Love when you least expect it
In 2002’s dark cult classic One Hour Photo, Robin Williams plays a creepy loser who drives a Toyota Echo. His stalking target: Connie Nielsen’s rich, smart, and desirable suburban mom, who rocks a Mercedes-Benz ML 320. It was a perfect bit of automotive symbolism. A few years prior, Daimler had invented the midsize luxury SUV segment with that very vehicle and tapped into an undiscovered automotive zeitgeist while doing so.
Luxury brands are now almost completely dependent on premium SUVs for profits. Car sales are down while crossover and SUV numbers are up and growing. And don’t feel too bad for the movie’s cheap shot about Toyota—its Lexus RX is the best-selling midsize luxury SUV in the U.S., outselling both the BMW X5 and Mercedes GLE (née ML) combined. Still, Mercedes sold nearly 55,000 GLEs to Americans last year, with more than 2 million sold globally over the past 20 years. Not bad at all.
Meet the fourth-generation GLE. Riding on a brand-new platform called Modular High Architecture (MHA for short), the W167 GLE is good-looking, roomy, luxurious, comfortable, great to drive, and bursting at the seams with tech—some good, some bad.
There are two engine choices: The GLE 350 packs a 2.0-liter turbocharged inline-four that’s good for 255 horsepower and 273 lb-ft of torque, while the GLE 450 comes with a groundbreaking 48-volt 3.0-liter super- and turbocharged inline-six with hybrid assist. That engine—code-named M256—cranks out 362 hp and 369 lb-ft of torque. From behind the wheel, the GLE 450 doesn’t feel worlds quicker than the GLE 350. However, I recommend you opt for the larger engine because of the other options it enables. Regardless of engine, all GLEs come packing Mercedes’ nine-speed automatic transmission.
The GLE’s packaging is solid. The rear seat seems massive for the segment—partially because the GLE is large for its class but also because you can opt for a third row. Don’t. There’s no room back there for adults. And what will you do when your little kids get big? Better off to spend a few bucks more and get the GLS.
My big GLE gripe involves Mercedes-Benz’s new MBUX telematics system, which is too complicated by half. For instance, if you go 56 mph (90 km/h) in a 55 (88) zone, a speed limit icon flashes at you. You can turn it off, but it took minutes. Something like that should take seconds. There’s also a Google Voice/Amazon Echo–like voice assistant that pipes up every time you utter the word “Mercedes.” It’s wildly annoying, and it isn’t very accurate or helpful, either. There is a way to make the oodles of technology easily accessible, but MBUX ain’t it.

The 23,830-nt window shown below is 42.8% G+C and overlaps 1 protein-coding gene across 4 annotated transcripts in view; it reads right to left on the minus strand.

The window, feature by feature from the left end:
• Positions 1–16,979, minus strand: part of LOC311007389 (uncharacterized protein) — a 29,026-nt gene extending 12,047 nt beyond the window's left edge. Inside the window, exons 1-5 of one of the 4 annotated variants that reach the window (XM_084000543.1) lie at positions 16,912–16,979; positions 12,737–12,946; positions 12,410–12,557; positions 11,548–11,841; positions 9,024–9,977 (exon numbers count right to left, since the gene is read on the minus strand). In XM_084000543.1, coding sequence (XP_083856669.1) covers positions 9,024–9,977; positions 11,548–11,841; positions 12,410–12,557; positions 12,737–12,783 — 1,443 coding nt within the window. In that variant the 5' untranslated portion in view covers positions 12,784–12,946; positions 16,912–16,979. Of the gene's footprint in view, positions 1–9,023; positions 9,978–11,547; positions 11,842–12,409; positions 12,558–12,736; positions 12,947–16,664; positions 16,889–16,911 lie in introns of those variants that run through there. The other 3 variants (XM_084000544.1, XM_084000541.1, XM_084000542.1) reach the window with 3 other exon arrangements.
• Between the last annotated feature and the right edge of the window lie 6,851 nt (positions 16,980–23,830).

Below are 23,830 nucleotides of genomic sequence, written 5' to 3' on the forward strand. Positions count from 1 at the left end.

Should you get a GLE 450 4Matic, its 48-volt system allows you to opt for E-Active Body Control, also known as EABC—a combination of air springs and electro-hydraulic active dampers. Each damper gets its own hydraulic pump, which is capable of forcing its wheel up or down using oil pressurized to as much as 1,885 psi. The pumps can switch direction instantaneously.
With EABC, Mercedes has achieved complete, real-time control of each damper and negated the need for anti-roll bars, just like Super Series McLarens. The results are shocking and wonderful, in terms of both ride quality and handling. There’s a drive mode called Curve that uses the built-in cameras to scan the road ahead and then correctly lean the GLE. A right-hand corner pops up the driver-side dampers, keeping the car perfectly level. Because the dampers and suspension geometry aren’t loaded and compressed, the steering is greatly improved. Amazing.
Then there’s off-road. Not only does the new GLE feature the first-ever use of variable torque when using low gears, but it also highlights EABC’s real capability. The articulation of each wheel can be independently controlled via a touchscreen. Imagine that one wheel is spinning but not totally in contact with the surface. You can now drop it a few inches—or raise it, or raise one side of the vehicle, or just the front, or just the back.
But that’s not all: Should you find your GLE mired in sand, simply activate Free Driving Assist. The EABC system then begins hopping up and down, pulling sand under the tires as it does so, and unsticking itself. Also, yes, you can bounce the car up and down like a lowrider while going through the Del Taco drive-thru. Again, amazing!
To say the new GLE is good is akin to saying the Burj Khalifa is tall. It’s a true statement, but you’re leaving out most of the story. The W167 GLE is in fact somewhere between exceptional and superlative. A real heavyweight in the midsize class. Mercedes-Benz’s motto has been “The Best or Nothing” for some time now, and with the exception of the S-Class, it often rings a bit hollow. With the arrival of the new GLE, the marketing slogan will be speaking the truth.
|2020 Mercedes-Benz GLE|
|BASE PRICE||$58,000-$69,000 (est)|
|VEHICLE LAYOUT||Front-engine, RWD/AWD, 5/7-pass, 4-door SUV|
|ENGINES||2.0L/255-hp/273-lb-ft turbocharged DOHC 16-valve I-4; 3.0-liter/362-hp/369-lb-ft turbo- and e-superch’d DOHC 24-valve I-6 plus 21-hp/184-lb-ft electric motor, 362 hp/369 lb-ft comb|
|CURB WEIGHT||4,700-4,900 lb (mfr)|
|LENGTH X WIDTH X HEIGHT||194.3 x 76.7 x 70.7 in|
|0-60 MPH||5.5-7.1 sec (mfr est)|
|EPA CITY/HWY/COMB FUEL ECON||Not yet rated|
|ON SALE IN U.S.||Summer 2019|